If you can get past the "Hinayana scum" feeling of this passage, what Dogen is getting at is that the zazen posture itself is perfect- there's no need to add our own ideas, techniques, etc. He brings up counting breaths not to just insult "Hinayana" Buddhism but to emphasize the utter completeness of physical posture. In my mind, it takes a lot of faith or hope in the unity of body and mind to just show up and sit without any expectation of enlightenment or even peace of mind, but that's exactly what Dogen is inviting us to do.

After this student asked me the question about counting breaths, I got to thinking about how much time I've spent worrying about not knowing what to do in zazen, and thinking I am not doing it "right." I think everyone must go through this. My relationship with zazen has of course changed over the years, and I don't worry any more about doing it "wrong" or "right," as long as I'm doing it. So when I was talking to this student I was very aware that nothing I could say or do was going to help him. I've had the same questions as him, and nothing anyone told me helped at all. The only thing that helped was sitting more zazen. The only good advice I ever got about zazen or Zen practice in general is "It takes time." I never wanted to believe this, but I think it's the only advice that anyone gives which is actually true. You just have to sit for a long time, for many years, and then something develops. There's no wise words that are going to help you, because there is no substitute for doing it yourself. There's no teacher who can say anything that will be a substitute for your own time and effort. I believe this based on the very few years I have actually spent sitting zazen, because even in a few years my relationship to zazen has changed so much. I can only imagine what it will be like 30 years down the road.

I think the only useful thing a teacher can do is to show someone that their life is their own life and their karma is their own karma. I’ve never had a teacher “help” me in any other way than that. The most common thing that Aoyama Roshi tells me when I go to her for advice about some problem is “It’s your life.” At first I took this as a really dismissive thing to say—it’s your problem, not mine, deal with it yourself. In a way, that’s what she’s saying, but there’s more. Another part of this teaching is that we receive life from the universe. Usually we think that we are in charge of our breathing and digestion, but this is actually happening without our consciousness. We receive our life, we borrow this life, and an infinite number of organisms support us in living. Once we notice this embeddedness we feel compelled to act and face the world from a place of gratitude and responsibility—to work and study deeply, to practice in every moment, to smile, to own our own anger and jealousy, to not waste time. No one else can do this for us, and there is no time to do it but the present moment. That’s a very powerful place to stand in. It’s a paradox; we receive life from the universe so it’s not only our life, but it’s our life because no one else can be responsible for it but us.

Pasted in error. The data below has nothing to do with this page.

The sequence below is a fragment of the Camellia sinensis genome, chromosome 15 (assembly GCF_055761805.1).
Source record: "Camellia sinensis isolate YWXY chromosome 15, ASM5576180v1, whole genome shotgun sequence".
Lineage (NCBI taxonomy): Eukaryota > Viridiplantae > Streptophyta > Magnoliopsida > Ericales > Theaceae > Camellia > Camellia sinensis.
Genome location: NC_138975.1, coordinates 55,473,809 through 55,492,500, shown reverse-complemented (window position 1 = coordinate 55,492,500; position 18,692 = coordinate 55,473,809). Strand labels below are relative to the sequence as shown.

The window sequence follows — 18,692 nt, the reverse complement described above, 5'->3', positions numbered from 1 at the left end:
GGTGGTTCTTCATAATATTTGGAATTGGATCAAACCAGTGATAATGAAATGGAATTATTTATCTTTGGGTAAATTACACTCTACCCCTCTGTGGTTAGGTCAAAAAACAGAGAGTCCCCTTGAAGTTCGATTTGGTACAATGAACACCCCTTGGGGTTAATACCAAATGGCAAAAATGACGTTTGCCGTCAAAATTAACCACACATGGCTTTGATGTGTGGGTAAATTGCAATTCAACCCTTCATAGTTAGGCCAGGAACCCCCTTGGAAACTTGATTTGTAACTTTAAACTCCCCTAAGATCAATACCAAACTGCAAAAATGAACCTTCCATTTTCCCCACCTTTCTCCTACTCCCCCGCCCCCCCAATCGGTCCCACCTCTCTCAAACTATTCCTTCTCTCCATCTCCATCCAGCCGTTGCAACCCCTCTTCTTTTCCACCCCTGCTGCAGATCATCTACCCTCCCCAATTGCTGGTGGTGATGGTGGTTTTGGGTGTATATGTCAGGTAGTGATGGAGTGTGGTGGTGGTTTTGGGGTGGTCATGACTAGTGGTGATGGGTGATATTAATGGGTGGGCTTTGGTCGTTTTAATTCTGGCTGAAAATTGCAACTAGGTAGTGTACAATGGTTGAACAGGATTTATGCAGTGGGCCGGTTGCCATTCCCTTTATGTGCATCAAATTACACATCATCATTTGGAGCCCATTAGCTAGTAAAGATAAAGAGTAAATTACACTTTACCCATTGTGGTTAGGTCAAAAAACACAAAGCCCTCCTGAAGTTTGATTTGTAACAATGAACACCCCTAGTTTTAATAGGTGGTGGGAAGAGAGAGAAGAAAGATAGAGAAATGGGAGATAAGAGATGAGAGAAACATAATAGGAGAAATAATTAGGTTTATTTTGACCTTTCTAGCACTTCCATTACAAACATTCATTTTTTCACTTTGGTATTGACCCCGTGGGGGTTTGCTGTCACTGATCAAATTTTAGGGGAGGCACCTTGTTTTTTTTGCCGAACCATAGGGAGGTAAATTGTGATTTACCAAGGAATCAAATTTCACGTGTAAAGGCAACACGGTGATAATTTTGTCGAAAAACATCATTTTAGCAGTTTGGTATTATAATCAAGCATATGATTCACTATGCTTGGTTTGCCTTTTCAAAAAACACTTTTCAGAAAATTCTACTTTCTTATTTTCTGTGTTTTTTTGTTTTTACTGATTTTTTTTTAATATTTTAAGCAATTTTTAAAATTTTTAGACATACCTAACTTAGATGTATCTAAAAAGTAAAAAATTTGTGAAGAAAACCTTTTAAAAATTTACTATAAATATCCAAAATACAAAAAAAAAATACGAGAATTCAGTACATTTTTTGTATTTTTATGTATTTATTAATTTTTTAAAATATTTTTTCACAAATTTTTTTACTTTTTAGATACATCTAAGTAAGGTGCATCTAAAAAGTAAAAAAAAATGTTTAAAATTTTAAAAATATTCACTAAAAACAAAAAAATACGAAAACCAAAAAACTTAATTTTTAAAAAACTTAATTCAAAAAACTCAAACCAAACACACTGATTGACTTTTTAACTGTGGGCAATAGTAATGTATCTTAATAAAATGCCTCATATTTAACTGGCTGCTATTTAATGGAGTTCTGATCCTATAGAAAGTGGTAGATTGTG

Kodo Sawaki infamously said, “You can’t even share a fart with the next guy.” I realize now that he’s talking about zazen. It’s your beautiful zazen practice, not anyone else's. No one can sit cross-legged for you, or breathe for you. A teacher can keep the space, though. That's a big thing, and I don't want to undercut that. They can be a good example. They can invite you to practice. They can show up in their robes every day, on time, light incense, and ring the bell three times. But that's about it. At the end of the day, it’s just you staring at that wall, trying to decide if you want to count your breaths or not.